the need for faculty development programs for ob/gyn attending physicians and residents. It is
recommended that the curriculum design, instruction, and student evaluation processes for this clerkship
be reviewed and enhanced.




LCME Medical Education Database 2004-05                  p. 111                         II. Educational Program
Academic Year 2003-2004



Pediatrics

The Pediatrics Core Clerkship is an 8-week rotation. Students rotate at Rush or John H. Stroger Jr.
Hospital of Cook County in addition to a subspecialty rotation that includes a Rush ambulatory
experience or a Shriner’s Hospital experience. The table below depicts student ratings of teaching,
grading, clinical experience, and clerkship quality.

                                           Poor/ Below                Very Good/
                                            Average         Average    Excellent
Quality of lectures & conferences              5%            24%         70%
Quality of resident teaching                  17%            23%         60%
Involvement in patient care                   11%            27%         61%
Quality of attending teaching                 12%            23%         65%
Grading/evaluation system                     13%            42%         45%
Patient volume                                 7%            30%         63%
Variety of patient conditions & diseases       8%            25%         67%
Quality of ambulatory experiences             11%            27%         61%
Overall quality of this clerkship             11%            27%         61%
  * N=149 respondents (57 M3s, 92 M4s)


Additionally, respondents made 87 comments about the strengths and weaknesses of the Pediatrics Core
Clerkship. A thematic content analysis yielded the following:
     57% of comments addressed faculty and resident teaching. Of these, 64% were very positive
        comments about the quality of teaching by residents and faculty.
     18% of comments referenced students’ clinical experiences, and 75% of these were positive.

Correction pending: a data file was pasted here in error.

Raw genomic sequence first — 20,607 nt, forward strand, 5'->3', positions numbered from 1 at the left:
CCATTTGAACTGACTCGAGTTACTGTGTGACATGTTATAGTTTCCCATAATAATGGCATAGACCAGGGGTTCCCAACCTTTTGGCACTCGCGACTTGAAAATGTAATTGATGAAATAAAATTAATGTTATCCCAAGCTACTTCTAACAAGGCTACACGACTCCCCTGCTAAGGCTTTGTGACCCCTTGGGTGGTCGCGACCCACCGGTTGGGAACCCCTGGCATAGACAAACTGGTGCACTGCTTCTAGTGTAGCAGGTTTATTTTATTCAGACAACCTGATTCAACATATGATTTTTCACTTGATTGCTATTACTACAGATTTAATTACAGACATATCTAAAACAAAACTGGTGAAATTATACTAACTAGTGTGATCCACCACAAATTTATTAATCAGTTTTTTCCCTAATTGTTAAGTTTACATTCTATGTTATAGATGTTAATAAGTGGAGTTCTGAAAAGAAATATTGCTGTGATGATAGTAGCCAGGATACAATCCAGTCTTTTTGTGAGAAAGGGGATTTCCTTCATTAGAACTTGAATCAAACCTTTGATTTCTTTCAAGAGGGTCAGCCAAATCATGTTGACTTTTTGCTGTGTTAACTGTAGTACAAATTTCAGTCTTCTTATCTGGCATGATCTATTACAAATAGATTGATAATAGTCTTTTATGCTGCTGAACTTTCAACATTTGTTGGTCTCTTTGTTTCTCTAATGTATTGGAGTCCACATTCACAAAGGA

 13% of comments were general critiques of the rotation, and 82% of these were positive.
     9% of comments were specific to lectures and conferences, and all of these were positive.
     9% of comments were made about the grading and evaluation process, and all of these were
        negative.


Summary and Recommendation:

Student ratings and comments about faculty teaching and lectures were generally positive. However,
ratings and comments about resident teaching were disparate, with concerns raised about resident
teaching at Stroger Hospital. Resident teaching and the clinical experience at Stroger Hospital should be
reviewed for the purpose of enhancing student experience. It would also be beneficial to review and
address the potential sources of student dissatisfaction with the grading and evaluation processes.




LCME Medical Education Database 2004-05                  p. 112                       II. Educational Program
Academic Year 2003-2004


Psychiatry

The Psychiatry Core Clerkship is a 6-week rotation. Approximately 45% of students rotate at Rush, 5%
rotate at John H. Stroger Jr. Hospital of Cook County, and approximately 50% complete a combined
rotation of Rush and Stroger Hospital. A large number of students postpone this core clerkship to their
M4 year. The table below depicts student ratings of teaching, grading, clinical experience, and clerkship
quality.

                                           Poor/ Below                Very Good/
                                            Average         Average    Excellent
Quality of lectures & conferences              3%            26%         71%
Quality of resident teaching                  14%            33%         53%
Involvement in patient care                    3%            35%         62%
Quality of attending teaching                  5%            25%         70%
Grading/evaluation system                      6%            47%         47%
Patient volume                                 2%            37%         61%
Variety of patient conditions & diseases       2%            27%         71%
Quality of ambulatory experiences             10%            29%         62%
Overall quality of this clerkship              2%            31%         67%
  * N=145 respondents (58 M3s, 87 M4s)


Additionally, respondents made 65 comments about the strengths and weaknesses of the Psychiatry Core
Clerkship. A thematic content analysis yielded the following:
     55% of comments addressed faculty and resident teaching. Of these, 58% were very positive
        comments about the quality of teaching by residents and faculty.
     42% of comments referenced students’ clinical experiences, and 74% of these were positive.
     23% of comments described the clerkship director, and ALL of these were positive.
     14% of comments addressed lectures and conferences, with those comments divided between half
        positive and half negative.


Summary and Recommendation:

Student ratings and comments emphasized several strengths including the teaching quality provided by
residents and attending physicians, and the clinical experiences. Resident teaching and the clinical
experience at John H. Stroger Jr. Hospital of Cook County should be reviewed for the purpose of
enhancing student experience. It would be beneficial to review and address the potential sources of
student dissatisfaction with the grading and evaluation processes.




LCME Medical Education Database 2004-05                  p. 113                       II. Educational Program